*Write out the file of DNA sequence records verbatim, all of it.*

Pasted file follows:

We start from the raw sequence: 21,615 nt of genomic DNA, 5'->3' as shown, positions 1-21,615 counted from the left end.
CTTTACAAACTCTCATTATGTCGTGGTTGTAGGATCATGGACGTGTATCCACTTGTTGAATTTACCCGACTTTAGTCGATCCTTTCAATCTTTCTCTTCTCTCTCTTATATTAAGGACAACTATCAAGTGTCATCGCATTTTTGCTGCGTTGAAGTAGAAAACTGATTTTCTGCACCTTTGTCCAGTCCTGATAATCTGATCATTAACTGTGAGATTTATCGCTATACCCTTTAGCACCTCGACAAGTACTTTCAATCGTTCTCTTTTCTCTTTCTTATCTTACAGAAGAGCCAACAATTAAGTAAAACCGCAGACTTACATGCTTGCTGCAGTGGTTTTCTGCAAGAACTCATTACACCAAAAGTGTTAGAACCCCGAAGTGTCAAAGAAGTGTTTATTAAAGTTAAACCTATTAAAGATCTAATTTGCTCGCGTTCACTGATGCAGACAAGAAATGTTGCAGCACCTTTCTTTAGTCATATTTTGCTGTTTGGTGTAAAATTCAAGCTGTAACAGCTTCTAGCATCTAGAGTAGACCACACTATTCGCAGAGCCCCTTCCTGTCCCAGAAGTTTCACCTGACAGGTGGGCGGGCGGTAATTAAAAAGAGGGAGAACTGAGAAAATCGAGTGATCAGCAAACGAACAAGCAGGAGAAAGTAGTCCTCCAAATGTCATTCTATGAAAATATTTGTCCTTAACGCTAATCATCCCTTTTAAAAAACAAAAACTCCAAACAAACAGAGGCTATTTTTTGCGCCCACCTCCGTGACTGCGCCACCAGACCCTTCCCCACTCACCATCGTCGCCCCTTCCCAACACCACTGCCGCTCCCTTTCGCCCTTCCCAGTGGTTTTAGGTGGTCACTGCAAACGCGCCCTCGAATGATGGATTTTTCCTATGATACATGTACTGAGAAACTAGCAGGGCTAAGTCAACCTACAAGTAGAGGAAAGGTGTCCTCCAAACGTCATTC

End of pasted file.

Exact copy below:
We start from the raw sequence: 21,615 nt of genomic DNA, 5'->3' as shown, positions 1-21,615 counted from the left end.
CTTTACAAACTCTCATTATGTCGTGGTTGTAGGATCATGGACGTGTATCCACTTGTTGAATTTACCCGACTTTAGTCGATCCTTTCAATCTTTCTCTTCTCTCTCTTATATTAAGGACAACTATCAAGTGTCATCGCATTTTTGCTGCGTTGAAGTAGAAAACTGATTTTCTGCACCTTTGTCCAGTCCTGATAATCTGATCATTAACTGTGAGATTTATCGCTATACCCTTTAGCACCTCGACAAGTACTTTCAATCGTTCTCTTTTCTCTTTCTTATCTTACAGAAGAGCCAACAATTAAGTAAAACCGCAGACTTACATGCTTGCTGCAGTGGTTTTCTGCAAGAACTCATTACACCAAAAGTGTTAGAACCCCGAAGTGTCAAAGAAGTGTTTATTAAAGTTAAACCTATTAAAGATCTAATTTGCTCGCGTTCACTGATGCAGACAAGAAATGTTGCAGCACCTTTCTTTAGTCATATTTTGCTGTTTGGTGTAAAATTCAAGCTGTAACAGCTTCTAGCATCTAGAGTAGACCACACTATTCGCAGAGCCCCTTCCTGTCCCAGAAGTTTCACCTGACAGGTGGGCGGGCGGTAATTAAAAAGAGGGAGAACTGAGAAAATCGAGTGATCAGCAAACGAACAAGCAGGAGAAAGTAGTCCTCCAAATGTCATTCTATGAAAATATTTGTCCTTAACGCTAATCATCCCTTTTAAAAAACAAAAACTCCAAACAAACAGAGGCTATTTTTTGCGCCCACCTCCGTGACTGCGCCACCAGACCCTTCCCCACTCACCATCGTCGCCCCTTCCCAACACCACTGCCGCTCCCTTTCGCCCTTCCCAGTGGTTTTAGGTGGTCACTGCAAACGCGCCCTCGAATGATGGATTTTTCCTATGATACATGTACTGAGAAACTAGCAGGGCTAAGTCAACCTACAAGTAGAGGAAAGGTGTCCTCCAAACGTCATTC